James Dickerson was born in Gingin, Western Australia, in 1883. A horse breaker and labourer, James joined the AIF in October 1914, describing his complexion as "dark" on his enlistment papers. James's horsemanship skills enabled him to join Western Australia's 10th Light Horse Regiment, a unit which was destined to distinguish itself at Gallipoli.
In the lead-up to the Gallipoli campaign, the Australians were encamped in Egypt. James's record shows that his training did not run as smoothly as he may have hoped. In early April 1915 he was arrested and charged with assault and drunkenness, an offence for which he served 28 days detention. A few days after his release, James joined his unit as they embarked for Gallipoli, arriving in early May. There the 10th Light Horse suffered terrible casualties in the disastrous charge against Turkish defences at the Nek. Trooper Dickerson survived, but a few weeks later his unit was involved in the assault on Hill 60 and he received serious shell wounds to the buttock and leg. He was removed to the hospital ship Devanha, where he died the following day, on 30 August 1915. Trooper James Dickerson was buried at sea.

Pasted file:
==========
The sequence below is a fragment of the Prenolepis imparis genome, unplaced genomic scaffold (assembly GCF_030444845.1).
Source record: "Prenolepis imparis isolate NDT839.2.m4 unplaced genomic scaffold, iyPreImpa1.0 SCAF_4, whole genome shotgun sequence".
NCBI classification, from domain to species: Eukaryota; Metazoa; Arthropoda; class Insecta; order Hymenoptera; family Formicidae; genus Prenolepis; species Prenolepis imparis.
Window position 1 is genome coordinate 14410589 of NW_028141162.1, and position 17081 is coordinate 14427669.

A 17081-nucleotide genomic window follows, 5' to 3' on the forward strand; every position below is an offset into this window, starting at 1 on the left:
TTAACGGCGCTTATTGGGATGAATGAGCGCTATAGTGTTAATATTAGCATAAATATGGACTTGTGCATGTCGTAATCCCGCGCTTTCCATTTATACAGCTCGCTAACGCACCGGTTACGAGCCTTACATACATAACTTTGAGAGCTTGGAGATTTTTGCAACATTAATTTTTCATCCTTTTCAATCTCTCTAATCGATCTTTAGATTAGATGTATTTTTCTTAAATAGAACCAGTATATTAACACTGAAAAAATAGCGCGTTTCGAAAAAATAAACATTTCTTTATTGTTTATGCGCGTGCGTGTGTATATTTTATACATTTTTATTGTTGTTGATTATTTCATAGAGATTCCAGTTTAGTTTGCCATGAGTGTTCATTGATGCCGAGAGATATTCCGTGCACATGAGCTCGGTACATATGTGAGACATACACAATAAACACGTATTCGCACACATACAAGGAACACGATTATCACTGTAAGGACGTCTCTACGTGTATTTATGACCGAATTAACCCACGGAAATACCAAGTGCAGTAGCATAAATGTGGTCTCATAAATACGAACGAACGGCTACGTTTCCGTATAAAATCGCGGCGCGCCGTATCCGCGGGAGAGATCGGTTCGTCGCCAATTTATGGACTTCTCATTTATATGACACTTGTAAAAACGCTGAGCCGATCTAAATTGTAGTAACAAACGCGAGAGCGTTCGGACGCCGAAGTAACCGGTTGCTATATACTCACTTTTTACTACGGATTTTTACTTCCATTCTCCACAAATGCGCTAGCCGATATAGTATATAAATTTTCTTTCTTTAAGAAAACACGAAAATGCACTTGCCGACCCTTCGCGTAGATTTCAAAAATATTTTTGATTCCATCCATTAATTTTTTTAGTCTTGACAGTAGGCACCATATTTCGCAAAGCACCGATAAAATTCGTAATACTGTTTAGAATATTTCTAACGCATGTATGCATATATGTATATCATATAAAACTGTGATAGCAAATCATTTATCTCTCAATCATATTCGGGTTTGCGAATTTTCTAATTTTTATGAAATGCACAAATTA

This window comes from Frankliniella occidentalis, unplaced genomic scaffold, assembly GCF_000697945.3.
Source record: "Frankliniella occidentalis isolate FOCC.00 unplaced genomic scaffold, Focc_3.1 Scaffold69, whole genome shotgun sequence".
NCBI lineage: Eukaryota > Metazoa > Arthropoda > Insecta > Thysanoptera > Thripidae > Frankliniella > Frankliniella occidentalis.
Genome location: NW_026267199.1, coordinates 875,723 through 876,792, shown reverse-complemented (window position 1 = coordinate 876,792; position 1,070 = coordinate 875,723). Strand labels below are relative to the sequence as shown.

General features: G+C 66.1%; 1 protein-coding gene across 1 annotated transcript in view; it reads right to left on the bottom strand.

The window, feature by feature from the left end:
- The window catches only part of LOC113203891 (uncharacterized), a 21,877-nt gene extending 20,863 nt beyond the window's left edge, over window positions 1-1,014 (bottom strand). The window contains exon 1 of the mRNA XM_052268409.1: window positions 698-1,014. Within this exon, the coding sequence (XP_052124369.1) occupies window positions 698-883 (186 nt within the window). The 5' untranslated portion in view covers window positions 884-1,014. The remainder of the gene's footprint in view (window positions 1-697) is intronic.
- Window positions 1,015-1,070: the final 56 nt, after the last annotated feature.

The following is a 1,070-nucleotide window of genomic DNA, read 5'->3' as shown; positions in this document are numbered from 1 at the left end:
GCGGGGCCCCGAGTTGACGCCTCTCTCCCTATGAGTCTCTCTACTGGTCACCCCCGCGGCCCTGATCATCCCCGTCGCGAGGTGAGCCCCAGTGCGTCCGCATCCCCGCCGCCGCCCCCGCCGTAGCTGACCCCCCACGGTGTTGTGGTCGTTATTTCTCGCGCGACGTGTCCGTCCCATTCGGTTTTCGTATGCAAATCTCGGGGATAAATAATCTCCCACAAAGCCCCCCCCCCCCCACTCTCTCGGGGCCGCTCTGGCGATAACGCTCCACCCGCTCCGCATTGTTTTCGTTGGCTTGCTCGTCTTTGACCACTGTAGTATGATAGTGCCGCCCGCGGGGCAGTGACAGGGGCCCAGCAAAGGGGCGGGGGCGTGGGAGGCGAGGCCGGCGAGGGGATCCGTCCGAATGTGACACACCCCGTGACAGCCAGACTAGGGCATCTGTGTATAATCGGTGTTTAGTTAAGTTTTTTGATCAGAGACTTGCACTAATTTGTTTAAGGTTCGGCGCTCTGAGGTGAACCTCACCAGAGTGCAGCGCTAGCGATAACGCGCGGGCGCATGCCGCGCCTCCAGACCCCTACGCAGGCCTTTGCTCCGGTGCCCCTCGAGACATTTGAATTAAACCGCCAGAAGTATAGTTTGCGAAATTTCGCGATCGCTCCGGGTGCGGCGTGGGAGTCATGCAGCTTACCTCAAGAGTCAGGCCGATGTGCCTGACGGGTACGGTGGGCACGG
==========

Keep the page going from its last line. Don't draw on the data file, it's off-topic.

James had a younger brother, Harry Dickerson, who also enlisted with the 10th Light Horse as part of the 12th reinforcements. He arrived in Egypt in February 1916 and was discharged from the AIF in September 1919.
Trooper James Dickerson is commemorated on the Lone Pine Memorial on the Gallipoli peninsula and on the Roll of Honour at the Australian War Memorial.